# The Many-Worlds interpretation of Quantum Mechanics [duplicate]

How does the Many-Worlds interpretation really work conceptually? Very often I hear something like: When a decision is made, there is this splitting of the Universes. Each outcome happens but each in a different Universe. So let's take the old Schrodinger's cat experiment. Suppose I decide to make this kind of experiment. Is there an exact version of me in another Universe that is preparing to perform exactly the same experiment, in exactly the same location, with the same conditions etc? Is looking inside the box what causes the splitting? Or this Universe does not exist before my measurement? But if it does not exist, how is it created? Is every measurement creating a new Universe?

• It's not really about decision making, unless you say those decisions are due to "collapse" of a quantum superposition. And yes, the "splitting" or creation of the many worlds occurs upon measurement of a quantum system. Nov 2, 2018 at 22:05
• physics.stackexchange.com/questions/32501/…
– user65081
Nov 2, 2018 at 22:12
• Nov 2, 2018 at 22:59

Quantum mechanics has a very definite formalism for computing probabilities of interactions. This means one can enter the boundary conditions to the solutions of quantum mechanical equations and get a predicted probability distribution. A specific measurement is one point in building up the probability distribution. In this answer of mine the probability distribution for the double slit experiment single electron at a time is displayed.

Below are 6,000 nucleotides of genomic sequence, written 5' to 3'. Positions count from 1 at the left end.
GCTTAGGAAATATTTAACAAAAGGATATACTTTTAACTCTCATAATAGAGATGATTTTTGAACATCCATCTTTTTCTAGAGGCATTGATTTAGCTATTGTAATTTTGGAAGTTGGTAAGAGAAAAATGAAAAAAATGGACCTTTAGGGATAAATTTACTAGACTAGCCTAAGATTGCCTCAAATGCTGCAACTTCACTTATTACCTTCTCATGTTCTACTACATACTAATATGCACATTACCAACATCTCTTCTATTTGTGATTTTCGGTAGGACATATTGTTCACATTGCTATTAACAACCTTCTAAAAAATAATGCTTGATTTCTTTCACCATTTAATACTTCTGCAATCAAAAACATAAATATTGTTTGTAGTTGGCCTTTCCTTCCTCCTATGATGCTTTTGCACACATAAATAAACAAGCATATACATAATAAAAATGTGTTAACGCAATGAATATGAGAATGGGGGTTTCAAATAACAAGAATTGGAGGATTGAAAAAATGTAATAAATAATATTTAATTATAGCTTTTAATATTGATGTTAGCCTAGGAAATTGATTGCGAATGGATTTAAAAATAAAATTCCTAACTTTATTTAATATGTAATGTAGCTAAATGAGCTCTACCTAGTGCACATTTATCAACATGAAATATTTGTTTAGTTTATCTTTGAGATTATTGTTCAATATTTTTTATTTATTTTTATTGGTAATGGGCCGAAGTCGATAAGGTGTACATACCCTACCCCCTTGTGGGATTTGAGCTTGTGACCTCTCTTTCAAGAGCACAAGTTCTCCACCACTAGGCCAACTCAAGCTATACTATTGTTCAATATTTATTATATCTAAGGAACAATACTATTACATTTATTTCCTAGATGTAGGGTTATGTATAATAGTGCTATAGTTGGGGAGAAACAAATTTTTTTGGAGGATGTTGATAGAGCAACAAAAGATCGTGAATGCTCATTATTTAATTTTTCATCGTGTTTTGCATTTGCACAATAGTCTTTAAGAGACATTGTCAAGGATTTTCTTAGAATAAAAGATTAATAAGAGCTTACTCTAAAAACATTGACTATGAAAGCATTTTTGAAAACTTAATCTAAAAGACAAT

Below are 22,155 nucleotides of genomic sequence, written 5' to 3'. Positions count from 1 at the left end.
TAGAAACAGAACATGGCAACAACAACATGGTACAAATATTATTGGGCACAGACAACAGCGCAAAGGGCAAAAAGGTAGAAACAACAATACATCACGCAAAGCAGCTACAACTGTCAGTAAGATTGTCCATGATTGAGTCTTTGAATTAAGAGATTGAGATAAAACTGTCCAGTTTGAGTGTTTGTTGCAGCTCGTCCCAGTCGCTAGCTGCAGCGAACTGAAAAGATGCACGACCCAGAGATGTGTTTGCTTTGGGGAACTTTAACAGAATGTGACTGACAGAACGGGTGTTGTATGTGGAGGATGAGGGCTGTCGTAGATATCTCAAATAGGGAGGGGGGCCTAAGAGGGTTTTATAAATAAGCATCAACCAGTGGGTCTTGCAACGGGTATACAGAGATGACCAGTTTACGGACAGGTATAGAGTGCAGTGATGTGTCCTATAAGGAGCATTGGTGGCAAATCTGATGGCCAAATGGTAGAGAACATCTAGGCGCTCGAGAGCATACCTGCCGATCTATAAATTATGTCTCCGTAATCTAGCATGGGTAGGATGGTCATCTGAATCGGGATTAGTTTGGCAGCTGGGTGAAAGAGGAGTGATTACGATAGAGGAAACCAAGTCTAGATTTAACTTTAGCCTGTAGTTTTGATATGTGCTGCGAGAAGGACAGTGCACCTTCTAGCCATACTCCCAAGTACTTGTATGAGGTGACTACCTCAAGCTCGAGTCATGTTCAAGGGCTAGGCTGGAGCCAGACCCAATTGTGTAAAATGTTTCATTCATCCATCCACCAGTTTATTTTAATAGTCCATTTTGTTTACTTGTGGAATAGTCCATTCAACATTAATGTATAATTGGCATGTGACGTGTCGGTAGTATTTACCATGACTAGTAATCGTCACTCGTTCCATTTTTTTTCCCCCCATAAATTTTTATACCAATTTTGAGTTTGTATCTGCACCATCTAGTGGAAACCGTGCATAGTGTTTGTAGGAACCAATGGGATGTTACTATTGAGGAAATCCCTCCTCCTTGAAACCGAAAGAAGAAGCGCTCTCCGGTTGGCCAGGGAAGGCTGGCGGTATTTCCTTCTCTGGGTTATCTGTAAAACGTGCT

There are more than one mathematical formalism for calculating quantum mechanical probability distributions. "Interpretation" comes in in how one reads the mathematical formulae involved: the same mathematics, so it agrees with the usual solutions based on the postulates of quantum mechanics, but interpreted/read differently.

The many worlds interpretation, uses the path integral mathematics of quantum mechanical theory,

The path integral formulation of quantum mechanics is a description of quantum theory that generalizes the action principle of classical mechanics. It replaces the classical notion of a single, unique classical trajectory for a system with a sum, or functional integral, over an infinity of quantum-mechanically possible trajectories to compute a quantum amplitude.